“Grounds of Hope” (“À Terre promise”)
Screened at the Whitaker St. Louis International Film Festival (3/5); Letterboxd (3/5)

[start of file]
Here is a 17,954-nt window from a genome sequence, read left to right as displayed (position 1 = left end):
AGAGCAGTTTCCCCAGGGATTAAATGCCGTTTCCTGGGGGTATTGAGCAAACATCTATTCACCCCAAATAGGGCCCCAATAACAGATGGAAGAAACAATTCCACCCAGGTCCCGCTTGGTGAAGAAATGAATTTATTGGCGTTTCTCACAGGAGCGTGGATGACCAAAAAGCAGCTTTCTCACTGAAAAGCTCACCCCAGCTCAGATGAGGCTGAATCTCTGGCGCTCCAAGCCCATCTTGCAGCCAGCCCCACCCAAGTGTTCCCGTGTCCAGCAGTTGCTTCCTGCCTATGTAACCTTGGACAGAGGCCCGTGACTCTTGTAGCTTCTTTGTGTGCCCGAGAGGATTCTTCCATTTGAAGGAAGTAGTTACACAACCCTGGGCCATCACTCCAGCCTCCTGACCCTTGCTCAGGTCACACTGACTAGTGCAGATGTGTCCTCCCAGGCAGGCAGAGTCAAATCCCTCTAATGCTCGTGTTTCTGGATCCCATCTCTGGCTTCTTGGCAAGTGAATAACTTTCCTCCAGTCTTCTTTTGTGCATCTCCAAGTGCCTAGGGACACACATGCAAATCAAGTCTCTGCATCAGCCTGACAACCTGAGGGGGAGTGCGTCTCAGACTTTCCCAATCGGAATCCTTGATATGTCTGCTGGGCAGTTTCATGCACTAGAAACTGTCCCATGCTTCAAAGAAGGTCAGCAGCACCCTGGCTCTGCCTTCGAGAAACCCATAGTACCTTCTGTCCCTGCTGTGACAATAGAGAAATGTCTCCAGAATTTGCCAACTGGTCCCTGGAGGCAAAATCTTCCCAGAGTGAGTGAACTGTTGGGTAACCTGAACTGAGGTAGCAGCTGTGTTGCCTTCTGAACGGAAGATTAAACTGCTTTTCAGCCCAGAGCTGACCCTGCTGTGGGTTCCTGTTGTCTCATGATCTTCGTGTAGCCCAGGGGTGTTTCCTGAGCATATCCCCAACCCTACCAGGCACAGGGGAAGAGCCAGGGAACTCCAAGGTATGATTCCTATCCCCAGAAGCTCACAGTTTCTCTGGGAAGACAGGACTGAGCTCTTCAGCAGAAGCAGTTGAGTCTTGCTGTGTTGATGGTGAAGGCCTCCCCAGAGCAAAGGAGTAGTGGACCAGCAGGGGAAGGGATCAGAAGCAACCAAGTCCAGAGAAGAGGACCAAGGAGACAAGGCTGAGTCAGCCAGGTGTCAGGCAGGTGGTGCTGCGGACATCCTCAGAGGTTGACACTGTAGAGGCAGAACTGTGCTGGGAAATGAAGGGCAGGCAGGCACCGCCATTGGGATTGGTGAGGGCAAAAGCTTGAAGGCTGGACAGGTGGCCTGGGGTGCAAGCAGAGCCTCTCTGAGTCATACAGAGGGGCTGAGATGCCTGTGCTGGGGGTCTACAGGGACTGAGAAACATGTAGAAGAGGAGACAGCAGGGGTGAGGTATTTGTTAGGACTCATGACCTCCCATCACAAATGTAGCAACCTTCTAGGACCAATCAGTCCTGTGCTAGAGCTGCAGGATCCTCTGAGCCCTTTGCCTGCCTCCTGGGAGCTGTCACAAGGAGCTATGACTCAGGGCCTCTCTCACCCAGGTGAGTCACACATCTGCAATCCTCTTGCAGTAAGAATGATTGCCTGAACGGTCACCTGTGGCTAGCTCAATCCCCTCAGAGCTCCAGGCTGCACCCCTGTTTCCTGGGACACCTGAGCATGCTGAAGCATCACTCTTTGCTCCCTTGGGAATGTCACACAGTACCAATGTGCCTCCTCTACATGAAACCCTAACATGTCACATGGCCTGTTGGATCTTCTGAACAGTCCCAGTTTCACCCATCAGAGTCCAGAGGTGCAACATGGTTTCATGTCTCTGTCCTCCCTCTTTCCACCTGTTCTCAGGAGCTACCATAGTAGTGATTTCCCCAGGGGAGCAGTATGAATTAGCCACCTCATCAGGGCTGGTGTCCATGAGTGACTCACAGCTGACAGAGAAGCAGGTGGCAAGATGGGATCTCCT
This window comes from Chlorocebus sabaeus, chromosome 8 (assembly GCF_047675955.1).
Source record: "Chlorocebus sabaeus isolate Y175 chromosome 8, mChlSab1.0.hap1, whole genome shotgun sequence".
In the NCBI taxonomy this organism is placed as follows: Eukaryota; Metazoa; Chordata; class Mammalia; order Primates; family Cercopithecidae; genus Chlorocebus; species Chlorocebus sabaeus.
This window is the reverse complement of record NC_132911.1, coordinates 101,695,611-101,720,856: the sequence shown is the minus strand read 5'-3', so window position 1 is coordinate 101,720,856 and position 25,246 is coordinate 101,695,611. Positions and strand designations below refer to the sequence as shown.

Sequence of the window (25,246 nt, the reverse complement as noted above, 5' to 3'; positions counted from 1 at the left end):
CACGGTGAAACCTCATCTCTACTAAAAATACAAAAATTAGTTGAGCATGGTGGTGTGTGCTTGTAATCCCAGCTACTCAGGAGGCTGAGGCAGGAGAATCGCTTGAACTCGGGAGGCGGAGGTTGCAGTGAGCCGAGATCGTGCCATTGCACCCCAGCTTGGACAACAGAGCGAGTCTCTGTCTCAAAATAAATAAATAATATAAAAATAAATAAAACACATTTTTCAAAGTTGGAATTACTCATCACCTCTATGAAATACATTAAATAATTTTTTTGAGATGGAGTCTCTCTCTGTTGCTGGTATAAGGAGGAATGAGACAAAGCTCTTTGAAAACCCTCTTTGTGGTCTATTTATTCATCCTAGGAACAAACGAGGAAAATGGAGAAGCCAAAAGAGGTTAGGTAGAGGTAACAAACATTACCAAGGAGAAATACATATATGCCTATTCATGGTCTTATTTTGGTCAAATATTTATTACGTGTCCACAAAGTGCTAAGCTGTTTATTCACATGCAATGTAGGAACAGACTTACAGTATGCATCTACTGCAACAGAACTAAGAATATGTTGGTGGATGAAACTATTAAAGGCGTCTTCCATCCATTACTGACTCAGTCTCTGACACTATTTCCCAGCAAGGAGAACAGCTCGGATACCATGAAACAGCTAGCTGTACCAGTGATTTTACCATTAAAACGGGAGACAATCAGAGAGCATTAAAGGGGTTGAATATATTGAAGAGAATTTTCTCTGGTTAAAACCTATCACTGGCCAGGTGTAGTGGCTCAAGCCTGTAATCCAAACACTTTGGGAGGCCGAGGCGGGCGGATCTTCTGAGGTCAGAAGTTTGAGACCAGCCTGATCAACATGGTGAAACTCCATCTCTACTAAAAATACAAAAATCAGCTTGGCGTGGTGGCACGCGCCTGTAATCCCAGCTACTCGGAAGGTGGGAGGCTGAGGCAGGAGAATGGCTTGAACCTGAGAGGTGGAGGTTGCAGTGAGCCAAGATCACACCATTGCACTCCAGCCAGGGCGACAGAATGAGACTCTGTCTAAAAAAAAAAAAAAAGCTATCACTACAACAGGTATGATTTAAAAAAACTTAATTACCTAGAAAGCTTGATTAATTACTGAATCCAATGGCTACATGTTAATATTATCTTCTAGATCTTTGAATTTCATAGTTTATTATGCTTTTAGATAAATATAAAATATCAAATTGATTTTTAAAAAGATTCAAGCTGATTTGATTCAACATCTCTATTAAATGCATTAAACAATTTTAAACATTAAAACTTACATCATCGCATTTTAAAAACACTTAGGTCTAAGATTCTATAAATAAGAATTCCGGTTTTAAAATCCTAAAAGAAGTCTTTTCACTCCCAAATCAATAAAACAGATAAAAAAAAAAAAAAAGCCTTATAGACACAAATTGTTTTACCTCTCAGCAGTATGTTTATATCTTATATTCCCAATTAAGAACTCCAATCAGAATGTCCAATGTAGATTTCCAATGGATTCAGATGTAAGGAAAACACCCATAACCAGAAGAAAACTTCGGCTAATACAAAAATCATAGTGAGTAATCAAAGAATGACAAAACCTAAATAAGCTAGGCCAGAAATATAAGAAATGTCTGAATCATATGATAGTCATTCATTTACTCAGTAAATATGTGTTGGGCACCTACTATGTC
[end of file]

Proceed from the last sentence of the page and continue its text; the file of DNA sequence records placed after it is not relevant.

When a former smalltime boxer (Julien Barbier) down on his luck and seeking to recover from a past tragedy strives to make a new start, he quickly finds himself compromised by new challenges that force him into some hard choices. In an effort to raise money for medical treatment for his ill father, compensate for potentially looming unemployment as a cement mason and help his sister (Stéphanie Schoonjans) in her plans to shelter a pair of illegal African immigrants, he reluctantly makes a deal with a smart-mouthed local mobster (Sebastien Corona) to partake in fixed fights that promise lucrative payoffs for his “cooperation.” But, when events don’t pan out as hoped for, he’s backed into a corner that calls for him to fight back in ways he hadn’t planned. While director Lionel Bernardin’s debut feature has its moments of eloquence, a fine performance by Barbier, and some fine camera work and film editing, much of the picture ends up being rather trite, especially in its comical, almost-cartoonish portrayal of the bad guy and his band of minions. In addition, the film’s attempts at providing a back story for the protagonist are underdeveloped, leaving viewers wondering exactly how he fell into the downward spiral from which he’s now trying to escape. “Grounds of Hope” appears to have a strong enough foundation for the makings of a solid film, but it feels like the script needed to go through a few more rounds of revisions to get the finished product right. It’s certainly no knock-out but, rather, more of a TKO by split decision.